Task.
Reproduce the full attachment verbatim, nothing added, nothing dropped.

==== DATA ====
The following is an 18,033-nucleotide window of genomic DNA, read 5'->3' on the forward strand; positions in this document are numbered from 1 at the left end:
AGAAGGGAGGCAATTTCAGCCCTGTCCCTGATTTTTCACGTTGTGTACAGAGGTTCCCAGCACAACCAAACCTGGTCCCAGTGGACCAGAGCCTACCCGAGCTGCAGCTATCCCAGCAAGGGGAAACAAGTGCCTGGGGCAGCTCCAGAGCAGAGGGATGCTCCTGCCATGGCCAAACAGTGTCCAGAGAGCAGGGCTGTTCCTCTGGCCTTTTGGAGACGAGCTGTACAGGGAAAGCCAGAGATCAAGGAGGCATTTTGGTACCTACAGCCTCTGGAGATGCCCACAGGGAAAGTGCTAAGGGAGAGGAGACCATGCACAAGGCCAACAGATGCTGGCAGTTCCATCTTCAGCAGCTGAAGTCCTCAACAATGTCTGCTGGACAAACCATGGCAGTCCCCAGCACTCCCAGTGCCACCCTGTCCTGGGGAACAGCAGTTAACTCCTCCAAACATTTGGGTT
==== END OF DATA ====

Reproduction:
The following is an 18,033-nucleotide window of genomic DNA, read 5'->3' on the forward strand; positions in this document are numbered from 1 at the left end:
AGAAGGGAGGCAATTTCAGCCCTGTCCCTGATTTTTCACGTTGTGTACAGAGGTTCCCAGCACAACCAAACCTGGTCCCAGTGGACCAGAGCCTACCCGAGCTGCAGCTATCCCAGCAAGGGGAAACAAGTGCCTGGGGCAGCTCCAGAGCAGAGGGATGCTCCTGCCATGGCCAAACAGTGTCCAGAGAGCAGGGCTGTTCCTCTGGCCTTTTGGAGACGAGCTGTACAGGGAAAGCCAGAGATCAAGGAGGCATTTTGGTACCTACAGCCTCTGGAGATGCCCACAGGGAAAGTGCTAAGGGAGAGGAGACCATGCACAAGGCCAACAGATGCTGGCAGTTCCATCTTCAGCAGCTGAAGTCCTCAACAATGTCTGCTGGACAAACCATGGCAGTCCCCAGCACTCCCAGTGCCACCCTGTCCTGGGGAACAGCAGTTAACTCCTCCAAACATTTGGGTT